The Clever Canine Lab was established in 2017 and is located within the University of Auckland’s Tāmaki Campus.
Its primary objective is to explore dogs’ sophisticated social cognition abilities. Our work involves liaising with dog owners in the wider Auckland community who volunteer their pet dogs to take part in our research. Owners and dogs are invited to attend sessions together, as most experiments involve both owner and dog participation.
This work has wide ranging implications for our understanding of how intelligence evolves and how processes such as domestication may affect it. We are particularly interested in the cognition underlying the social bond dogs have with their owners. We believe that a better understanding of this bond will have an impact on dog welfare and in training.
The Clever Canine Lab’s website provides further information for researchers, volunteers and participants who may be interested in this work.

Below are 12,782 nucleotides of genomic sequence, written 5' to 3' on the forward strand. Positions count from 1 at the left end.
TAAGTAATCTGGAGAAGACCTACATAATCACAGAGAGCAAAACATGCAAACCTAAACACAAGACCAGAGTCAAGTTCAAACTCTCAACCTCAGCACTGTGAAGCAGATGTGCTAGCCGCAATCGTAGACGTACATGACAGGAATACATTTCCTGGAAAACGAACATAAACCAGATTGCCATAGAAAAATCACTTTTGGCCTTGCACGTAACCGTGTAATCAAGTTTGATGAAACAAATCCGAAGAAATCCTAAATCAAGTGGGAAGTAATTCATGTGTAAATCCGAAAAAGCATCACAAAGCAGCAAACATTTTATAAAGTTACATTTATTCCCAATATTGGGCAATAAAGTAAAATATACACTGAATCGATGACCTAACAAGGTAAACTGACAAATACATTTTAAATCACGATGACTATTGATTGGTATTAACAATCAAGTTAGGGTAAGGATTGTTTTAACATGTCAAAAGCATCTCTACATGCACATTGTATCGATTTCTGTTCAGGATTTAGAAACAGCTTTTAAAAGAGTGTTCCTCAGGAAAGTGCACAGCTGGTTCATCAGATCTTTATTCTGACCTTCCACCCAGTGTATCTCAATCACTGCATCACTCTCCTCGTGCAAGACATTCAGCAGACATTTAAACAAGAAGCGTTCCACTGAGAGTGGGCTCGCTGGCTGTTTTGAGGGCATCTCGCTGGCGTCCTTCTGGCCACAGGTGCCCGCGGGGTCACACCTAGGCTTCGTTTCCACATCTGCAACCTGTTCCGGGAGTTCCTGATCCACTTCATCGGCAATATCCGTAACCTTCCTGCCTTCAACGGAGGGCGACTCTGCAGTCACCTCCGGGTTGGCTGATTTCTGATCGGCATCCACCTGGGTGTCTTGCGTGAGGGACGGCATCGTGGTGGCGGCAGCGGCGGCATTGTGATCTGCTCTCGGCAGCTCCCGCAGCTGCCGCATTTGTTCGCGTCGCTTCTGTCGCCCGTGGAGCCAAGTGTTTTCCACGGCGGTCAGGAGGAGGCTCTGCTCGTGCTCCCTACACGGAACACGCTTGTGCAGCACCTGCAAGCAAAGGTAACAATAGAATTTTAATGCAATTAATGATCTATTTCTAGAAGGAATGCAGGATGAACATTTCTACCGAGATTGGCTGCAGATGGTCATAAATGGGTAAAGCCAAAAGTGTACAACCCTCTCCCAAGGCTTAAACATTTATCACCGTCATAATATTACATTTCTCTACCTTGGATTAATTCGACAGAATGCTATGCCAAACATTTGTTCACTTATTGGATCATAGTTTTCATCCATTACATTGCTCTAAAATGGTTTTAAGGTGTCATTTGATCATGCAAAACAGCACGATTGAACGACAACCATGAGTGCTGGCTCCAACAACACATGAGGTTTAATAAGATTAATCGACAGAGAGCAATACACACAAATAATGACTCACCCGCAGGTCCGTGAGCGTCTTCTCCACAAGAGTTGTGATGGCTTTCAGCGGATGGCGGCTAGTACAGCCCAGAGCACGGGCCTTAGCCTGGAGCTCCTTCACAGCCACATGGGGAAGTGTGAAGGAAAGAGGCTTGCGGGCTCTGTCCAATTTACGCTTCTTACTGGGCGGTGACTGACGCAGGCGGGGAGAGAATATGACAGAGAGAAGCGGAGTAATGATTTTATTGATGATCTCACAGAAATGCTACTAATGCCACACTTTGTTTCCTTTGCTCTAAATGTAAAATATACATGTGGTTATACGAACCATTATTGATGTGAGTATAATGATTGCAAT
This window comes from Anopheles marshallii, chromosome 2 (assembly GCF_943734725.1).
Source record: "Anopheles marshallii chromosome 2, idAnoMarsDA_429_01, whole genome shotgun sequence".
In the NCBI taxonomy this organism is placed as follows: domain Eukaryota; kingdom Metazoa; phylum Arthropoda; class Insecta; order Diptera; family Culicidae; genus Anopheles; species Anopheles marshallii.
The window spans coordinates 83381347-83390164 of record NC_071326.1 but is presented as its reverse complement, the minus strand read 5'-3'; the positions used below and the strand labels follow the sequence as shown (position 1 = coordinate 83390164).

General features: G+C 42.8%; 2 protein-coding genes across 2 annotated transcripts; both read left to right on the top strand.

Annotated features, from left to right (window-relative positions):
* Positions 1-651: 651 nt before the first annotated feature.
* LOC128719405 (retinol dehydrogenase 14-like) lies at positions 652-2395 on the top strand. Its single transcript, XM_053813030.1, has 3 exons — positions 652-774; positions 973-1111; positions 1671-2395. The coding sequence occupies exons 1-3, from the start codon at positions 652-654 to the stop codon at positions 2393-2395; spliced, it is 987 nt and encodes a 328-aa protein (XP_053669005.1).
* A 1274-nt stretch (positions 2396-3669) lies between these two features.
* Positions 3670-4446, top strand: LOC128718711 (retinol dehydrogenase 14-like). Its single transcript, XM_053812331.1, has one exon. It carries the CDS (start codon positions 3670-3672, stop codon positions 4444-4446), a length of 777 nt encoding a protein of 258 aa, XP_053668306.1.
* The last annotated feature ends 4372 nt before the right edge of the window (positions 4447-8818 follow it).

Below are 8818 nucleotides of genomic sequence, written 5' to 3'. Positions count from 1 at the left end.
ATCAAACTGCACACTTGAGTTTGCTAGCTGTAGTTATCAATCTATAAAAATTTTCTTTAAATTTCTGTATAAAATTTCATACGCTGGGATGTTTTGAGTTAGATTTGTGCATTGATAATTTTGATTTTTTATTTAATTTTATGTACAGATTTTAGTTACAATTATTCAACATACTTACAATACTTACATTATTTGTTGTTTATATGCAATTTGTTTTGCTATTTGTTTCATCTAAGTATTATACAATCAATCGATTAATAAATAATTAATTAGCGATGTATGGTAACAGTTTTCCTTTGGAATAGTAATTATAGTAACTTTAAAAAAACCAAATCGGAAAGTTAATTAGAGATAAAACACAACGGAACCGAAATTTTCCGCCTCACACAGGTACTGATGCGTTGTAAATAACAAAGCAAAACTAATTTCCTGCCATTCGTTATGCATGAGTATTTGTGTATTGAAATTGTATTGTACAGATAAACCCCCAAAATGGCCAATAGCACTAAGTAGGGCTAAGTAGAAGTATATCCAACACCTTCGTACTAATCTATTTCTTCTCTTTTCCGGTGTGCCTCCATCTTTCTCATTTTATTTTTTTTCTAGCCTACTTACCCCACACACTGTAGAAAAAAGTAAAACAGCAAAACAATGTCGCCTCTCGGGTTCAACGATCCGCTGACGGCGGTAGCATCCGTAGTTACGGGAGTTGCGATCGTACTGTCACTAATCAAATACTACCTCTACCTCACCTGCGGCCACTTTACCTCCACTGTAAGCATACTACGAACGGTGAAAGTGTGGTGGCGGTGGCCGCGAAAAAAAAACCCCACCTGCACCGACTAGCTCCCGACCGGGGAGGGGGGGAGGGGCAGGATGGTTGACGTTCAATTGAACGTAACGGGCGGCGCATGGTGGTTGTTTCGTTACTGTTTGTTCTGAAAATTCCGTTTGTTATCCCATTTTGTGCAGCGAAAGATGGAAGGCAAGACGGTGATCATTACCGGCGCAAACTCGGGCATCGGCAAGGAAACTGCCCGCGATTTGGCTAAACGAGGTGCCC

The Clever Canine Lab has been featured in several media outlets. Here is some of the coverage for our work:
- Scoop, 12 February 2020: Yawning Difference Between Us And Dogs
- Insider, 12 February 2020: A new study says human yawns are contagious to dogs but that may not mean what we think it means
- Stuff.co.nz, 12 February 2020: Dogs’ contagious yawning may not be a sign of empathy
- Newsweek, 12 February 2020: Contagious Yawning and Empathy Link Questioned by Scientists After Finding Dogs Can Catch Yawns From Strangers
- Voxy.co.nz, 12 February 2020: Yawning difference between us and dogs
- TVNZ 1, Seven Sharp, 22 August 2019: Animals less likely to steal food if you stare at them
- Radio New Zealand, Our Changing World, 25 January 2018: Clever Canines
- Faculty of Science InSCight magazine, December 2017: How do dogs think? Clever canines and comparative psychology, pages six and seven
Below is a list of our most recent publications:
Neilands, P., Claessens, S., Ren, I., Hassall, R., Bastos, A. P. M., & Taylor, A. H. (2020) Contagious yawning is not a signal of empathy: no evidence of familiarity, gender, or prosociality biases in dogs. Proceedings of the Royal Society B 287, 20192236. DOI: 10.1098/rspb.2019.2236
Neilands, P., Hassall, R., Derks, F., Bastos, A. P. M., & Taylor, A. H. (2020). Watching eyes do not stop dogs stealing food: evidence against a general risk-aversion hypothesis for the watching-eye effect. Scientific Reports 10, 1153. DOI: 10.1038/s41598-020-58210-4